"PREVALENCE OF CHRONIC KIDNEY DISEASE AND ASSOCIATED RISK FACTORS IN CATS FROM PRIMARY CARE PRACTICES IN SOUTHERN ITALY"-Chronic kidney disease (CKD) has high morbidity and mortality in feline patients. The study of prevalence and risk factors associated with this disease is of great interest. Among various risk factors associated with feline CKD, some emerging infectious pathogens were recently investigated. Serum creatinine (sCr) along with serum symmetric dimethylarginine (SDMA), urine protein to creatinine ratio (UPC) and blood pressure (BP) measurements are proposed by the International Renal Interest Society (IRIS) to stage and substage CKD in dogs and cats. The aims of the present study were to investigate the prevalence of CKD in cats attending primary care practices in Reggio Calabria (Calabria) and Messina (Sicily) provinces and to evaluate risk factors for CKD diagnosis. One hundred and eleven cats diagnosed with CKD according to IRIS guidelines (KD) and 104 healthy cats or cats with miscellaneous clinical abnormalities but with CKD ruled out by clinico-pathological investigation (NKD) were compared. Overall 30 variables were analyzed and, for the first time Leishmania infantum, Leptospira spp., and feline morbillivirus (FeMV) infections were investigated as risk factor for feline CKD. A high prevalence of CKD (52%) was observed, with higher prevalence in male cats (OR= 2.727) and cats with reduced body condition score (BCS) (OR= 2.117), pale mucous membranes (OR= 6.742), ocular (OR= 1.509) or oral (OR= 2.535) lesions, anemia (OR= 2.492), or increased urea values (OR=7.35). Moreover, increased urea values (OR= 55.8) and anemia (OR= 2.609) were associated with advanced CKD (IRIS stage 2-4) and prevalence of proteinuria (OR= 3.56) and inappropriate USG was higher in male cats (OR=2.481) with 42% of entire male cats affected by proteinuria (OR=2.79). No statistical differences were found in KD cats about age, breed, environment, poor muscle condition score (MCS), increased phosphorus, increased total thyroxine (tT4), increased serum amyloid A (SAA) values and for the infectious pathogens investigated. In conclusion, diagnosis of CKD has to be addressed in any adult cat, irrespective of age or reason for consultation but overestimation of proteinuria should be considered in entire male cats. A high prevalence of the investigated pathogens was found but this cross-sectional study did not show any associations between any of them and feline CKD.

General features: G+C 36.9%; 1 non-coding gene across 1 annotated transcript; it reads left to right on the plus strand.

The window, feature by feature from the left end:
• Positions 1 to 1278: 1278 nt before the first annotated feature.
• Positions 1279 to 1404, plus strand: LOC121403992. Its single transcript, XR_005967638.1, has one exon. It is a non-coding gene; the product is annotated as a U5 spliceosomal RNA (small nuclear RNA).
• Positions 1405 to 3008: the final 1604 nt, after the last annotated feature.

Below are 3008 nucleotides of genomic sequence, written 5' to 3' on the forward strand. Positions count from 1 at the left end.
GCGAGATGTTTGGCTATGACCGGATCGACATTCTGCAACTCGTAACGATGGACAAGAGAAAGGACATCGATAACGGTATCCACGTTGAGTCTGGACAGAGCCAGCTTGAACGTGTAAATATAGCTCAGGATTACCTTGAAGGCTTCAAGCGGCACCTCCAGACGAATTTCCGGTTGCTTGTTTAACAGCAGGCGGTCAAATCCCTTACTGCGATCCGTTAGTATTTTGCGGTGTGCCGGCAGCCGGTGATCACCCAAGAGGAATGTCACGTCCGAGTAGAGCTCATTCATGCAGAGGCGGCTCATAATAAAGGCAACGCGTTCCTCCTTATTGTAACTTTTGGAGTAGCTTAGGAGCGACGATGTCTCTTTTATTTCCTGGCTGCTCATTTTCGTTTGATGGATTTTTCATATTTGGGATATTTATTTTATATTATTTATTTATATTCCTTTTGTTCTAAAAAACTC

|Titolo:||EMERGING PATHOGENS AND CHRONIC KIDNEY DISEASE IN CATS|
|Data di pubblicazione:||12-nov-2019|
|Appare nelle tipologie:||Tesi di dottorato|